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Winter Pastures Good Bet Despite High Seed Costs

cattlenetwork.com

Along with driving up the costs of inputs such as nitrogen fertilizer, high fuel prices are raising the cost of seed for ryegrass and other small grains, according to a Texas AgriLife Research scientist.

Ryegrass seed, which is used in winter pastures, will probably be about $60 a hundredweight this year, said Dr. Lloyd Nelson, AgriLife Research small grains breeder.

"That’s up about $10 a hundredweight compared to last year," he said. "I’m talking about premium varieties."

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“From Birth to the Bank” Cattle Seminar

Mexia Daily News

Texas AgriLife Extension Service agriculture committees in McLennan, Hill, Limestone, Coryell and Bosque Counties are sponsoring a “From Birth to the Bank” Cattle Seminar on Wednesday, September 24, 2008, from 1-4 PM at the West Auction Barn in West, Texas.

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Gelbvieh owner honored

The Glasgow Daily Times

Single Tree Farm in Knob Lick was recently recognized by the American Gelbvieh Association (AGA) as the owner of three Gelbvieh cows exhibiting the consistent maternal efficiency typical of “The Continental Breed of Choice.” The AGA has designated these outstanding beef females as Dam of Merit and Dam of Distinction.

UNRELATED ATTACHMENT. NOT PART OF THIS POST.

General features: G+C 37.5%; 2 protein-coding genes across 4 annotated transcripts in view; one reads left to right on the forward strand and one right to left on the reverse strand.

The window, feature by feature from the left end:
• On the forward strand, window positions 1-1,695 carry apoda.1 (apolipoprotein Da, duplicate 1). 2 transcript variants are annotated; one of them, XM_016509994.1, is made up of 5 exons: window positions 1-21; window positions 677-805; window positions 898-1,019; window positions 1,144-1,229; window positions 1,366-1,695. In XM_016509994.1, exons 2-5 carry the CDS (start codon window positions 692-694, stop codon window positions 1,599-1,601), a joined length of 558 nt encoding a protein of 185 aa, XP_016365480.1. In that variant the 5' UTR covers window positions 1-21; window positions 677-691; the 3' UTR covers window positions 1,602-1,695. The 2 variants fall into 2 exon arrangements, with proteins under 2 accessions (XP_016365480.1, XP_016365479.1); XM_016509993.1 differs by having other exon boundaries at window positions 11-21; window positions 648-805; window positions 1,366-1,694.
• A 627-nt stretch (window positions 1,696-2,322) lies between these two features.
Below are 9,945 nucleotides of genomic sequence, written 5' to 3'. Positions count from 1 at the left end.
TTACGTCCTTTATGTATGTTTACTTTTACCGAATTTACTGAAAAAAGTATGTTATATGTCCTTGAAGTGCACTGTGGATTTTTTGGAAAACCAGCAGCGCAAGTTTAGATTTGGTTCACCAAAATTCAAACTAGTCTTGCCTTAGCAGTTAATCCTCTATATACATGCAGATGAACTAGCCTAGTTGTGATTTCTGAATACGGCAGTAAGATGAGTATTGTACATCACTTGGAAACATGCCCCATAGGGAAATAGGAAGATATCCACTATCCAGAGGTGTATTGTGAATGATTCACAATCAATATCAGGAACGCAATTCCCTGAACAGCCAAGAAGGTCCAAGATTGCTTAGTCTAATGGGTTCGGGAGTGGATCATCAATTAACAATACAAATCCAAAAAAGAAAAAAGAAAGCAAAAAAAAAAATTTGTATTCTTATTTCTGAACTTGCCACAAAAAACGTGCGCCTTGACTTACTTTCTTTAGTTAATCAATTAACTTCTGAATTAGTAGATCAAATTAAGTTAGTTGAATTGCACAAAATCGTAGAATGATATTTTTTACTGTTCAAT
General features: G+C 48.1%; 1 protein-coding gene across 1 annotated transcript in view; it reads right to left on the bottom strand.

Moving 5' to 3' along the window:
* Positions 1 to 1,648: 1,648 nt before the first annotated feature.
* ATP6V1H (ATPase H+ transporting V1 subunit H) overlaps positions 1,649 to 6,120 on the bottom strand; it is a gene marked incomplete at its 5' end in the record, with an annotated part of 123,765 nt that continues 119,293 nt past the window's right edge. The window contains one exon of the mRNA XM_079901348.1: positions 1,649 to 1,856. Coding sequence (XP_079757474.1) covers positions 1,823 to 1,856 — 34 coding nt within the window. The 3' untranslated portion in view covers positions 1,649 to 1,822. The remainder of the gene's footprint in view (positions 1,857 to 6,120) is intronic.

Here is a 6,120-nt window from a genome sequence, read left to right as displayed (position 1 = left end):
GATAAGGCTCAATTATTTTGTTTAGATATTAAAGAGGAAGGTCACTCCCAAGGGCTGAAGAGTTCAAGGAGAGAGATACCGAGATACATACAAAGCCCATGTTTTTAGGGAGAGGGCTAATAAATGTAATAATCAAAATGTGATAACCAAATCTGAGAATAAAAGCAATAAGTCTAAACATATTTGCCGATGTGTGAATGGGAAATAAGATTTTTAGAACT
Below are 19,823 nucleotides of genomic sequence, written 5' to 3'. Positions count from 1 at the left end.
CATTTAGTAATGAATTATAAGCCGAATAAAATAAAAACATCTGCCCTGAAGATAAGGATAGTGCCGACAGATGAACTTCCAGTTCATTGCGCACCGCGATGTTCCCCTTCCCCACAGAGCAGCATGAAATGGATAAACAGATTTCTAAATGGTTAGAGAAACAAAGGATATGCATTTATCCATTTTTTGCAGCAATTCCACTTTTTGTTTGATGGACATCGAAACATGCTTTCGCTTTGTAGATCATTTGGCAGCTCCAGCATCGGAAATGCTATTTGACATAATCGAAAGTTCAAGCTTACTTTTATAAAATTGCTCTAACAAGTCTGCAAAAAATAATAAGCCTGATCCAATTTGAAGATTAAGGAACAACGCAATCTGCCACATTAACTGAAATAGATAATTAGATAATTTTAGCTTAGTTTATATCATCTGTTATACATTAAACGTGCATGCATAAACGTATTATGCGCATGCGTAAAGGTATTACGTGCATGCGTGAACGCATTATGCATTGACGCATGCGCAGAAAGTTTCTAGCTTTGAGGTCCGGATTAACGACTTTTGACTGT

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National Beef Stocker Survey Results To Be Disclosed

Beef Magazine

Key findings of the National Stocker Survey, recently completed by BEEF magazine and 12 land-grant universities, is among the highlights of the K-State Beef Stocker Field Day, Oct. 2.

Registration is at 9:30 a.m., with the program beginning at 10:15 a.m. at Kansas State University’s (KSU) Beef Stocker Unit, located west of Manhattan on west Marlatt Ave.

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Animal ID Feature: The Next Frontier – Five Rivers Cattle Feeding

cattlenetwork.com

An operation as large as Five Rivers Ranch Cattle Feeding, it is hard to imagine monitoring and managing each animal as an individual. But that is where they are headed. Five Rivers is the world’s largest cattle feeder, with a one-time capacity of over 800,000 head in 10 feedyards, finishing between 1.5 million and 1.7 million head of company and customer cattle per year.

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Tramar Farms ‘As close to nature as possible’

Dan Whitney

Chronicle Times

Randy Hofmeyer grew up on the farm, working with his dad, Arvin, and started farming "on his own" in 1985, at a site two miles northeast of Paullina, at 4330 Redwood Avenue.